Paris 36

Paris 36 movie poster
MPAA rating: PG-13
Genre: Drama
In 1936 Paris, three out-of-work friends (Grard Jugnot, Clovis Cornillac, Kad Merad) create a musical, but must struggle with their lack of experience and a local thug to run the show and raise enough money to buy the theater.
Starring: Gérard Jugnot, Clovis Cornillac, Kad Merad
Director: Christophe Barratier
Running time: 2:00

Editorial Review

"Paris 36" is a handsomely made French musical that never really soars.

To an extent, that earthbound quality is intentional. The subject is the Chansonia, a second-rate music hall that hosts woefully bad acts to sparse audiences. The Paris of 1936 seethes with political and economic turmoil. Liberal, Jewish politician Leon Blum has just been elected prime minister, radicals are calling for nationwide strikes and gangsters are trying to close the Chansonia. After his actress wife runs off with another man, theater manager Pigoil (Grard Jugnot) looks for work and raises his accordion-playing son, Jojo (Maxence Perrin). A half-dozen or so other characters are caught up in similar professional and familiar conflicts, though those are revealed slowly.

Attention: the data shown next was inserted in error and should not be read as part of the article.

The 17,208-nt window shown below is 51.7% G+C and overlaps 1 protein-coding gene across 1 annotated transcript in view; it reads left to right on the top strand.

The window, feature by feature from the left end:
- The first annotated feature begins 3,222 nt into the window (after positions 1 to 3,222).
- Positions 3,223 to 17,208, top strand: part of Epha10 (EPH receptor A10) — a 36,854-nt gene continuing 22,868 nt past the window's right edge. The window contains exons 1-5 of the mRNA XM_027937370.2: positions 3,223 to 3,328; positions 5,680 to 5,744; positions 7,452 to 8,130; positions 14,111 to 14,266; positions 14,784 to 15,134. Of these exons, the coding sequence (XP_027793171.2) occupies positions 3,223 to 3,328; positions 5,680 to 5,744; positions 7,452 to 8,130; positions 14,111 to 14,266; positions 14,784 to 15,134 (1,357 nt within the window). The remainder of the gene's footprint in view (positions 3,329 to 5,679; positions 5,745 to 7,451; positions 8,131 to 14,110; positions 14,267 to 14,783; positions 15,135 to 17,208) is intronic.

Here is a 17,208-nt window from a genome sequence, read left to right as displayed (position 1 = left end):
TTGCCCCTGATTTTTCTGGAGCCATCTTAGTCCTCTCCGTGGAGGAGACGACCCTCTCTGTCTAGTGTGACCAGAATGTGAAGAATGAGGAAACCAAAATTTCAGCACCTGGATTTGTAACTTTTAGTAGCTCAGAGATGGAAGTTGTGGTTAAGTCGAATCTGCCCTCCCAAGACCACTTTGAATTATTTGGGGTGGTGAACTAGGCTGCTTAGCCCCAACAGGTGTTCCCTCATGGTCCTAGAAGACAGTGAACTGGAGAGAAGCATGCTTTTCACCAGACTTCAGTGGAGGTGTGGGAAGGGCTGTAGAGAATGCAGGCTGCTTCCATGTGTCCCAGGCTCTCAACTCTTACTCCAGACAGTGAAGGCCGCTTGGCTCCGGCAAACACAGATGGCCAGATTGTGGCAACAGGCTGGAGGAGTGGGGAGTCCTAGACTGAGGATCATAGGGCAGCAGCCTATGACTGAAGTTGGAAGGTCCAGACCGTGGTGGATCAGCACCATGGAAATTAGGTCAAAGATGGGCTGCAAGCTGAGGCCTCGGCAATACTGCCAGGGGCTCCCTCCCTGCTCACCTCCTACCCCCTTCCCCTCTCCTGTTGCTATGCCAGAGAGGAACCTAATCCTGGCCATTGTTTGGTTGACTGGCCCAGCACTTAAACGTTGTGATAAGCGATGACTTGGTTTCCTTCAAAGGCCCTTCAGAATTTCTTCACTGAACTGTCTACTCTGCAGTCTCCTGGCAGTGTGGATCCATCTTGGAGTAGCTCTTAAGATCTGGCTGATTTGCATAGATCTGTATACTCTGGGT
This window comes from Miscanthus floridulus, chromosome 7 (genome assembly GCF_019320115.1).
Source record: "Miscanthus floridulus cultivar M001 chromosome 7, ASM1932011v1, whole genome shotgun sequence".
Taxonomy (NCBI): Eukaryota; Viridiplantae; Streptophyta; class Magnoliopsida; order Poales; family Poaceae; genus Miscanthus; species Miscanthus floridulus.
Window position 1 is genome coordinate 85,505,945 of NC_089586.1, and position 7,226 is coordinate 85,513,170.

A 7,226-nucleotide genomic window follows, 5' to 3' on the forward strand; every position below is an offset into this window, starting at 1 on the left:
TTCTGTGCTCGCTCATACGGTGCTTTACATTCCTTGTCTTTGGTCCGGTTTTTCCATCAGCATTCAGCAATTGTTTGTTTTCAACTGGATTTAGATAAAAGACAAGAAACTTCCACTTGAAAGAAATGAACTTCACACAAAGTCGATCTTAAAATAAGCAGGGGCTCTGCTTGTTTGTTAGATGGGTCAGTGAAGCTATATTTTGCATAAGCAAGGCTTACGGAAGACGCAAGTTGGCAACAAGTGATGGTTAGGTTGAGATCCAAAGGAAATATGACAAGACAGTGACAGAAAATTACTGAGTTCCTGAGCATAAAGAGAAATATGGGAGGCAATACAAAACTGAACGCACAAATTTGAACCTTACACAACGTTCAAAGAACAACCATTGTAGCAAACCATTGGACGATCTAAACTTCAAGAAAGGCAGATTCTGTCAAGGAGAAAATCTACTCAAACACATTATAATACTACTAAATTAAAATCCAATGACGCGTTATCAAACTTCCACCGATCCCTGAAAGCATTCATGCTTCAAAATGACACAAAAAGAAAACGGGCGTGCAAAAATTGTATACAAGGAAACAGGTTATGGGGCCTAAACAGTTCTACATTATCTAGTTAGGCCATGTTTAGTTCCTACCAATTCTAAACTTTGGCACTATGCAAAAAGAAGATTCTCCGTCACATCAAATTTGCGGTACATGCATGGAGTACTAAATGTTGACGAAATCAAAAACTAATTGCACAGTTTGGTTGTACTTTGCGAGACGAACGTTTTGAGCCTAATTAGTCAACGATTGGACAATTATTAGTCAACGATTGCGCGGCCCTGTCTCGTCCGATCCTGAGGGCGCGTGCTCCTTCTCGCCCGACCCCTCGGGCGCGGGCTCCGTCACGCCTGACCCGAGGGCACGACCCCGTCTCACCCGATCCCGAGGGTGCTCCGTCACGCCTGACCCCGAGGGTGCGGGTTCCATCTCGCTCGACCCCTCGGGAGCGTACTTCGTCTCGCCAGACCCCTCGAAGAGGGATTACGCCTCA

Eventually, as Pigoil tries to reopen the music hall with acts that are even worse than the ones that flopped earlier, a young woman named Douce (Nora Arnezeder) shows up. She is the ray of light they've all been waiting for.

The gangster Galapiat (Bernard-Pierre Donnadieu) sees her first and lays claim, but Milou (Clovis Cornillac), the hunky young commie in a leather jacket, is not to be dissuaded.

The sets and cinematography create an idealized Parisian neighborhood, but the film is at its best when the focus is on Douce. Arnezeder is a Gallic gamine in the Audrey Tatou and Marion Cottilard mold with more conventional Hollywood glamour than either. She has a fine singing voice and real presence. Unfortunately, she is absent for long stretches while the script by director Christophe Barratier and Julien Rappeneau flirts inconclusively with politics, anti-Semitism, divided families and old secrets.

Those flaws wouldn't mean much if the musical numbers soared. They do not. The melodies are forgettable, and the pedestrian lyrics must lose something in translation.

-- Mike Mayo (April 24, 2009)

In French with English subtitles. Contains sexuality, nudity, violence and brief language.